Courtesy: Inside Loyola Magazine
Late last year, Loyola University signed a worldwide exclusive licensing agreement for a fragrance and flavors technology with India-based chemical companies Raigad Petroleum and Privi Organics, one of the largest manufacturers and exporters of aroma chemicals in India. The technology was invented by James Babler, PhD, a longtime member of the University’s chemistry department.
The agreement provides Privi and Raigad with exclusive license to Dr. Babler’s unique chemical process, which will allow the companies to more quickly and inexpensively manufacture high-value fragrance and flavor compounds, such as safranal, the aroma of saffron, the world’s most costly spice, which is used in bath oils, face creams, and other cosmetics. Safranal is also used regularly in incense candles, to flavor rice, and to “aromatize” wine. By using Dr. Babler’s chemical process, the compounds can also be produced in a more environmentally friendly way.
Dr. Babler, who joined Loyola’s chemistry department in 1970 and has patented more than 20 inventions, achieved his latest technology while working with one of his undergraduate research assistants, a biology minor. “Similar to many other important inventions, what we ended up with in our experimental results wasn’t exactly what we were initially searching for,” says Dr. Babler. “That’s the beautiful thing about science—even when things don’t go as you expect, you have the opportunity to achieve something unique and in this case, very useful.”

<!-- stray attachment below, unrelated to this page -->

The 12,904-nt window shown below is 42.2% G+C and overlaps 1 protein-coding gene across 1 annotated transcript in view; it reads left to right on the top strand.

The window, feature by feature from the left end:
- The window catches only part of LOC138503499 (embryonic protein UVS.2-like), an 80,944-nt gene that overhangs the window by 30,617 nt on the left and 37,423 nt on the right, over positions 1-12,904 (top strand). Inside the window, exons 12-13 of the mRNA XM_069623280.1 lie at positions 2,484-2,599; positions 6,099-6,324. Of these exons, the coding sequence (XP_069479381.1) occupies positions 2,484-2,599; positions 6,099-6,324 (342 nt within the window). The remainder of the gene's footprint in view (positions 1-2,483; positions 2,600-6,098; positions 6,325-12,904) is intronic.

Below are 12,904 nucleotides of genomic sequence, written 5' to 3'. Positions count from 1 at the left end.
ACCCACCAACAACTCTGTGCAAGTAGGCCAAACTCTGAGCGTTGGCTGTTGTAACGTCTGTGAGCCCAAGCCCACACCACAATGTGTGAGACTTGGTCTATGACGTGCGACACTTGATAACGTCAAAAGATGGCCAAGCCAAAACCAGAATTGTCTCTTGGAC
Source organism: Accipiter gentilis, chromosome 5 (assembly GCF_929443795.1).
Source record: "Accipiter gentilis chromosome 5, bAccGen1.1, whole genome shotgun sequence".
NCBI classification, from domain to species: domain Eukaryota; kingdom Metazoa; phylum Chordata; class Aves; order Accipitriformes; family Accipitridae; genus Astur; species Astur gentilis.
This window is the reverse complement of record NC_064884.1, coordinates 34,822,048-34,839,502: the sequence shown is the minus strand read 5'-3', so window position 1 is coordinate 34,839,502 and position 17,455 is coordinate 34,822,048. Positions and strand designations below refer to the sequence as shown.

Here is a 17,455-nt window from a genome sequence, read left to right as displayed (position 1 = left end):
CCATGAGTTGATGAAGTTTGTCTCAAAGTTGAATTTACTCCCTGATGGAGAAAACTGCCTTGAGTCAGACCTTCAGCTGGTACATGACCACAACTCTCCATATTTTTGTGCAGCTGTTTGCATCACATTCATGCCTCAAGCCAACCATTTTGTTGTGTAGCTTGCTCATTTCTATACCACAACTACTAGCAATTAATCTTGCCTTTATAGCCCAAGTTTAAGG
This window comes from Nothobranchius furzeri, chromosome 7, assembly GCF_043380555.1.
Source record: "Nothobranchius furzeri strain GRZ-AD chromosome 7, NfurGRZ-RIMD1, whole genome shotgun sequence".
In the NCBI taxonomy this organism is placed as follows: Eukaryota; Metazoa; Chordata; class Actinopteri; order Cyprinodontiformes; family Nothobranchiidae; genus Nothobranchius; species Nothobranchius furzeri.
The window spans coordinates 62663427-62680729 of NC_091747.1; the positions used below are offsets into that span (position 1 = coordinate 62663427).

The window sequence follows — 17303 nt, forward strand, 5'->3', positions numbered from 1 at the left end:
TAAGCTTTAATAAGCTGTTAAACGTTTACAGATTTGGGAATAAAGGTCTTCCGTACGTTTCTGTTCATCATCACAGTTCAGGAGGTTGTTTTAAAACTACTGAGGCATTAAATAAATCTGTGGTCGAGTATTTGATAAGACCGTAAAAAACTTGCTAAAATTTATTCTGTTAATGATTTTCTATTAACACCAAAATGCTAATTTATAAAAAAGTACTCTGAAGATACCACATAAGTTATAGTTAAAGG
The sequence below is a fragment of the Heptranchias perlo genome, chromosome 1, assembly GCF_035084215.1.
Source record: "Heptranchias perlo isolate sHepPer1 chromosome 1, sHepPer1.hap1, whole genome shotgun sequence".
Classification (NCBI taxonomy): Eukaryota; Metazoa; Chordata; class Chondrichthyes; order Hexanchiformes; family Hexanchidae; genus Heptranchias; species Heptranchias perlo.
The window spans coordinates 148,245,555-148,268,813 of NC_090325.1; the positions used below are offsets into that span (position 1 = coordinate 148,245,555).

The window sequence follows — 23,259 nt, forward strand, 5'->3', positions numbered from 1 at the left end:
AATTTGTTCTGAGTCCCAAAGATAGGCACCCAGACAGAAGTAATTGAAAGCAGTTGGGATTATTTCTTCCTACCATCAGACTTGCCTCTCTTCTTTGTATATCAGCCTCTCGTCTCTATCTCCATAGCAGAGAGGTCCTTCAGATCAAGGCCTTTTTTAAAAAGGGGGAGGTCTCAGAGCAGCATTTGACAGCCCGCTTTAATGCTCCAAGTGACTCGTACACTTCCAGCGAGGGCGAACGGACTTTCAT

Raigad Petroleum will build a pilot plant to manufacture and sell the safranal in India, and its sister company, Privi Organics, will have exclusive rights to market safranal around the world. Loyola will receive a licensing fee and commercialization-related royalties based on product sales. Loyola ranks 45th in the nation among research universities in licensing revenue.